“This will never happen again,” you vow to the squirrel on your deck.

And we have other mental filters that get dirty, filters of guilt and shame, even pride and self interest. A wise young woman named Angela once told me that she had to choose between her divorced parents, who had been at war with each other for her entire life. Freedom and low maintenance were available at Mom’s home. At Dad’s there was contention and constricting rules that suffocated her. He would not listen to her reasonable and logical requests. “My house, my rules. My way or the highway. Do or die.” He was a binary thinker; black and white were the only colors he acknowledged. She wanted to escape Dad’s control, knowing full well that Mom would switch the script once young Angela moved in with her.Image result for black or white pictures

On the other hand she worried about her younger siblings left behind at Dad’s. He hadn’t been the tenderest or most patient father to them when she was present. What would happen to them in her absence? His new wife would be unavailable for months, she knew. Everyone else in her family seemed to be entitled to go on pursuing their lives and livelihoods, but Angela was constrained to stay behind and pick up their messes. She loved each of her family members but not their messes, the blaming, the tough love, the high drama, the double standards. She just wanted to filter it all out somehow without hurting any of them. Every so often she would get so full of pain and anger she felt she would explode and vaporize. She needed a filter change.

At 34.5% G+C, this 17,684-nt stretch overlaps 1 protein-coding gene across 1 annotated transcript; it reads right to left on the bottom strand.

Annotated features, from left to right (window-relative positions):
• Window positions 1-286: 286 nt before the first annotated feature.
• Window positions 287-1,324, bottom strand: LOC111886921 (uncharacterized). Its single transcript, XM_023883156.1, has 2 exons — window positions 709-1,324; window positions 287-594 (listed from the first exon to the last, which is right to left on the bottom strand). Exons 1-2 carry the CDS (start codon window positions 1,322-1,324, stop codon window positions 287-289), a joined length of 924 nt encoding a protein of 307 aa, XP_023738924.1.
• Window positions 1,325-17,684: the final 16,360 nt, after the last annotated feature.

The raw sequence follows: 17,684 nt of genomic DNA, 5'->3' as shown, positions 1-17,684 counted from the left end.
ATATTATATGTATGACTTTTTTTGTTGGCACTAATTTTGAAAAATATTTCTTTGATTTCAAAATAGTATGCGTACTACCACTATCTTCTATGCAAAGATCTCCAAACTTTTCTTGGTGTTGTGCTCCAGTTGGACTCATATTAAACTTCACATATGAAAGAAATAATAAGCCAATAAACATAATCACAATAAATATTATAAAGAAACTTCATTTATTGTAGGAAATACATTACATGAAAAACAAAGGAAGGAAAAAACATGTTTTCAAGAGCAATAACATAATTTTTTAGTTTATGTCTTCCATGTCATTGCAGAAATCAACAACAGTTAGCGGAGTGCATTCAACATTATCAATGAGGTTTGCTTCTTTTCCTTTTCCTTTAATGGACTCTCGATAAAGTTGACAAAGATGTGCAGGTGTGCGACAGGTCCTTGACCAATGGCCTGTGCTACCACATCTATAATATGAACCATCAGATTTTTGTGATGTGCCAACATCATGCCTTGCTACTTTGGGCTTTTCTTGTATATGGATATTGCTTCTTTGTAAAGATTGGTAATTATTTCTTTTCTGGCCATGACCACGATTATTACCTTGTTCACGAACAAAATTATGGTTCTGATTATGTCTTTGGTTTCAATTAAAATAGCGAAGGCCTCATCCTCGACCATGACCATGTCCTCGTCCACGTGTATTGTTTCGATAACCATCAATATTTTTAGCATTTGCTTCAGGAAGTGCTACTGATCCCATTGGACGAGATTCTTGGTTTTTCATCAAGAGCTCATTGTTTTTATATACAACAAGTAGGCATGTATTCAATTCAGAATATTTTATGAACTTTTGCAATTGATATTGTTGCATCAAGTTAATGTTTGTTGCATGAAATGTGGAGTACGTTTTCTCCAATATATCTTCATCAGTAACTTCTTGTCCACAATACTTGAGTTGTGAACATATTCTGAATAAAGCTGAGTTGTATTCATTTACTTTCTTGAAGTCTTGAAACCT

Drugs and alcohol were out. Sex too for now. Just too complicated and hard to control. She settled on cutting herself in a neat 3x 4 inch rectangle across her abdomen with a new razor blade. She then cut vertical lines across the short side and horizontal lines across the long side until she had her bloody drama filter. Finally it felt good to breathe again.

“This will never happen again,” she swore to the empty room.

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251. Man Your Manure Spreaders

So the elections rolled across America yesterday and a new red map resulted. Not that it matters much. New liars will posture and promise and lie to us. Instead of blue-eyed liars we will endure redheaded liars for the next two to six years. Pundits and political planners are in a tizzy now for the meaning of it all, how it will all play out in the presidential election of 2016. Well, it will be what it will be. In a post Obama world we will be no better off than in the post Bush world, anymore than we were better off in a post Clinton world or a post Reagan world. Thank God for term limits. They guarantee a new herd of swine at the public trough with new, meaningless toots of verbal flatulence. Like pigs, politicians can eat and talk simultaneously because they use different ends of their anatomy for each function.

So on the way into town this morning I noticed that the left lane was slowing down behind a green and brown blinking vehicle up ahead. I pulled into the right lane and accelerated. As I got closer I recognized the back of the machine as a manure spreader heading into our fair town. The sulfurous stench of liquefied cow poop enveloped me and my car. I had pulled in behind it where two lanes merge into one; passing was not an option now. I had noticed the other cars were giving it a wide berth. Once I fell in line behind it I realized why. Gaggingly gross, sort of like politics, I thought. It crossed my mind that politics always stinks and brings you to tears. It doesn’t matter who is driving; politics is a nasty business.